Um...yeah.  The only reason that that wouldn't be enough is that she doesn't shop wisely.  I've seen my mother and sister's grocery budget.  They buy name brand everything--it has to be top quality, or it simply isn't good enough.  Never mind that there is little to no difference in quality.  They spend twice the amount to feed two people that I spend to feed two adults and two children. 

So, my sister chooses to stay in a very bad environment because she's convinced that it will take more than her check to survive.

Poor choice, harsh consequence. 

My father-in-law is an example of precisely the opposite: when his first child came along, he looked at his income and spending habits.  He realized that he could either buy cigarettes or diapers, and he quit smoking. 

The people I've overheard on campus complaining about not being able to afford more than ramen as they light up a cig doesn't bear thinking about.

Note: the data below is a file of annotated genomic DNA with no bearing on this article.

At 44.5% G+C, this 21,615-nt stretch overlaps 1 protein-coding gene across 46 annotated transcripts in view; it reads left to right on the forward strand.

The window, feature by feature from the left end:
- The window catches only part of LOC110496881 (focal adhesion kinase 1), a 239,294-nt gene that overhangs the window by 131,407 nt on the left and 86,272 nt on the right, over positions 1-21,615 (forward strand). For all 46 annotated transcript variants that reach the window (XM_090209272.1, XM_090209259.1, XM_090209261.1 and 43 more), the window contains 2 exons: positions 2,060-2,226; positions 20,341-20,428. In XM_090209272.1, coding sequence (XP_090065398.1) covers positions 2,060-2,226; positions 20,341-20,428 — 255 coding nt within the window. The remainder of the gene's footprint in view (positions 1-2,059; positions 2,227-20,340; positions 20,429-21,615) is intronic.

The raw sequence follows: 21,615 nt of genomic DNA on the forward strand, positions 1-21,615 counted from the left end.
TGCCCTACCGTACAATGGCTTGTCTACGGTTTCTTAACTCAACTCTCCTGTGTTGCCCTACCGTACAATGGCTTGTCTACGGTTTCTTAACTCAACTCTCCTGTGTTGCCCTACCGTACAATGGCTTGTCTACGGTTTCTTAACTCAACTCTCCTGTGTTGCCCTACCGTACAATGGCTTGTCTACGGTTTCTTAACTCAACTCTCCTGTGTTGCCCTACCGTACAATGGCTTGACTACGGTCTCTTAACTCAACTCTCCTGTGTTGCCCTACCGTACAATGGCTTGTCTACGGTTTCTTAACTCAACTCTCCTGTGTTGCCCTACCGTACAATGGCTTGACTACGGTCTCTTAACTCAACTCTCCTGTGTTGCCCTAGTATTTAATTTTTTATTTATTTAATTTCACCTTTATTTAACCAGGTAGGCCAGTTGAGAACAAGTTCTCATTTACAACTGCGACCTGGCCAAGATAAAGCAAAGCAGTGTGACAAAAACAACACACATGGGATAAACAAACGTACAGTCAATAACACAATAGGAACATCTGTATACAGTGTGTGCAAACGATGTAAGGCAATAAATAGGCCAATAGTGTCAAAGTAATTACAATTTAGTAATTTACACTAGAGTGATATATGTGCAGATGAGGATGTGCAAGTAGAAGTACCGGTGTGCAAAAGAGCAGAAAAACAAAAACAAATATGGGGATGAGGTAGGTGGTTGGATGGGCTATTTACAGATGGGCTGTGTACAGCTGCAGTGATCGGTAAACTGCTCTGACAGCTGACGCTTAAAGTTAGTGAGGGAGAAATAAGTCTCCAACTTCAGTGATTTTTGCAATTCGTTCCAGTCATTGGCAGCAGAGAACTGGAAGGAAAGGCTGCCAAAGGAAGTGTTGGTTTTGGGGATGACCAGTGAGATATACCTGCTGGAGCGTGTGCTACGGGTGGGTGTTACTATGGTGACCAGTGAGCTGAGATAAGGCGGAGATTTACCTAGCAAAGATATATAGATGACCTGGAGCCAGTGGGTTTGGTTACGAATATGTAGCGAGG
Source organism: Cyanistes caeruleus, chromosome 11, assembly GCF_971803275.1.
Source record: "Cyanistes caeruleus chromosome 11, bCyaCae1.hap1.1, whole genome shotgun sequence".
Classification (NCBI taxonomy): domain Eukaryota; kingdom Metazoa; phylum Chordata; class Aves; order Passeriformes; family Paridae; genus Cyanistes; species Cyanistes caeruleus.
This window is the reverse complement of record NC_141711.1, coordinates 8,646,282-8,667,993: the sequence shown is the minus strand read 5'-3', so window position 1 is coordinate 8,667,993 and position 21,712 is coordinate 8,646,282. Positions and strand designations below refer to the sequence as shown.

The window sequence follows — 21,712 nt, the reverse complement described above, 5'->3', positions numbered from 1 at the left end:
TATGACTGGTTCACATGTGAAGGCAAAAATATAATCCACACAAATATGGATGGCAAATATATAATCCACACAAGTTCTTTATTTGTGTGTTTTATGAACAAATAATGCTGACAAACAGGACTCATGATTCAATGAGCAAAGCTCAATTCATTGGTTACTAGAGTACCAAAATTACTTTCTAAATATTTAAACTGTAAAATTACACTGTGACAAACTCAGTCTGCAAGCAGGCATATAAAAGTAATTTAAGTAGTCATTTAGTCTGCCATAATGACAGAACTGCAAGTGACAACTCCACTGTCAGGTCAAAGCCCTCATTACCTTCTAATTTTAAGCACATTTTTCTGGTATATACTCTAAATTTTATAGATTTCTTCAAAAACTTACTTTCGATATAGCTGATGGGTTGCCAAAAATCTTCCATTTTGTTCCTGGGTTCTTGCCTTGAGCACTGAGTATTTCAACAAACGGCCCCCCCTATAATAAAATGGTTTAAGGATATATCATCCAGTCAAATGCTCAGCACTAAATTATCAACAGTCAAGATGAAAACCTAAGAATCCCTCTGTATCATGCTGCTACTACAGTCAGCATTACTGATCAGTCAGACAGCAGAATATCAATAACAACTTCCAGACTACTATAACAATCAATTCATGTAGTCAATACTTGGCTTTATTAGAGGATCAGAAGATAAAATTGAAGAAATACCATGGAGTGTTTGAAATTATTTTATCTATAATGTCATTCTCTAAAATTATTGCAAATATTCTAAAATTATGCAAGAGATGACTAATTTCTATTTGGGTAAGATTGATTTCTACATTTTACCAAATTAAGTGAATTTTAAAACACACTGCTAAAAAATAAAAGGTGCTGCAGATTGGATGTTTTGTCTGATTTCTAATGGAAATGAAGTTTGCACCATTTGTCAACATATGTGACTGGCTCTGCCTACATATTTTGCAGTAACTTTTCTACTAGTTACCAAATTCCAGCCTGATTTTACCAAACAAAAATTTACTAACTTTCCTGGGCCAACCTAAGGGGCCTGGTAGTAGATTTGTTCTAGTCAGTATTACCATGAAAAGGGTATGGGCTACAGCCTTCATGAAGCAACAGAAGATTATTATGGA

Choice, consequence.

This semester, I've had four students so far dropped from my class for non-payment of tuition.  One of them has come and talked to me, asking if I'd give them a copy of the text, and would let them back into class when they got the money together.  I asked them if their loans and grants hadn't come in on time, and they said that they had, but...they'd used the cash on a car.  Because they hated their old car, and wanted a new car.  And since they made that choice, I had to give them my textbook, and tell them to try again next semester, if they qualified for loans after they'd committed fraud. 

The choice made here was beyond stupid; the consequence could well be no more funding for college, at best, and jail time at worst.  Not to mention debt that never goes away.

Speaking of such, how many of us have seen the pitiful "I got a MA in Women's Studies, and can't find a full-time job, or one that pays more than minimum wage, and can't afford to feed my children" twits online?  Seriously, they put themselves into six-digit debt to an entity that never goes away, and doesn't vanish with a bankruptcy filing. 

Worse are the ones that almost make the right decisions: they get their degree, they go to work in their area, and find out they've been lied to about their likely income.